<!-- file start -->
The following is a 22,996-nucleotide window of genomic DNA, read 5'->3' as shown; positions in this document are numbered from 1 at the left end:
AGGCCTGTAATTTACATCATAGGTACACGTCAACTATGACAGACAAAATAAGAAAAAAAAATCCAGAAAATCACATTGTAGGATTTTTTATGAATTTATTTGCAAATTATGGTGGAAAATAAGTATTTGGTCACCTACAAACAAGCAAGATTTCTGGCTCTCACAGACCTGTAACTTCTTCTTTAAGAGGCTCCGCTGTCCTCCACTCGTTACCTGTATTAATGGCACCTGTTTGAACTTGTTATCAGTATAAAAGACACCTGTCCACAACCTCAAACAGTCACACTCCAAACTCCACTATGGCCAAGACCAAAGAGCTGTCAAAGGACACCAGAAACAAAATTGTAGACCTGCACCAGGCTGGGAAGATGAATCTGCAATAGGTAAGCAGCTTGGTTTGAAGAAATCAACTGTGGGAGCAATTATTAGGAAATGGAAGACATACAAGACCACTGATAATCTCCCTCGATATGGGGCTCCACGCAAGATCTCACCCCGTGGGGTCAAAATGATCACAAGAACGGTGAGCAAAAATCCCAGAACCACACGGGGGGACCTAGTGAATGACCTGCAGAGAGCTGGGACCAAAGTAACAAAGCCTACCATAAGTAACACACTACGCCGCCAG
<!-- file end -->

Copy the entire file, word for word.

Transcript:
The following is a 22,996-nucleotide window of genomic DNA, read 5'->3' as shown; positions in this document are numbered from 1 at the left end:
AGGCCTGTAATTTACATCATAGGTACACGTCAACTATGACAGACAAAATAAGAAAAAAAAATCCAGAAAATCACATTGTAGGATTTTTTATGAATTTATTTGCAAATTATGGTGGAAAATAAGTATTTGGTCACCTACAAACAAGCAAGATTTCTGGCTCTCACAGACCTGTAACTTCTTCTTTAAGAGGCTCCGCTGTCCTCCACTCGTTACCTGTATTAATGGCACCTGTTTGAACTTGTTATCAGTATAAAAGACACCTGTCCACAACCTCAAACAGTCACACTCCAAACTCCACTATGGCCAAGACCAAAGAGCTGTCAAAGGACACCAGAAACAAAATTGTAGACCTGCACCAGGCTGGGAAGATGAATCTGCAATAGGTAAGCAGCTTGGTTTGAAGAAATCAACTGTGGGAGCAATTATTAGGAAATGGAAGACATACAAGACCACTGATAATCTCCCTCGATATGGGGCTCCACGCAAGATCTCACCCCGTGGGGTCAAAATGATCACAAGAACGGTGAGCAAAAATCCCAGAACCACACGGGGGGACCTAGTGAATGACCTGCAGAGAGCTGGGACCAAAGTAACAAAGCCTACCATAAGTAACACACTACGCCGCCAG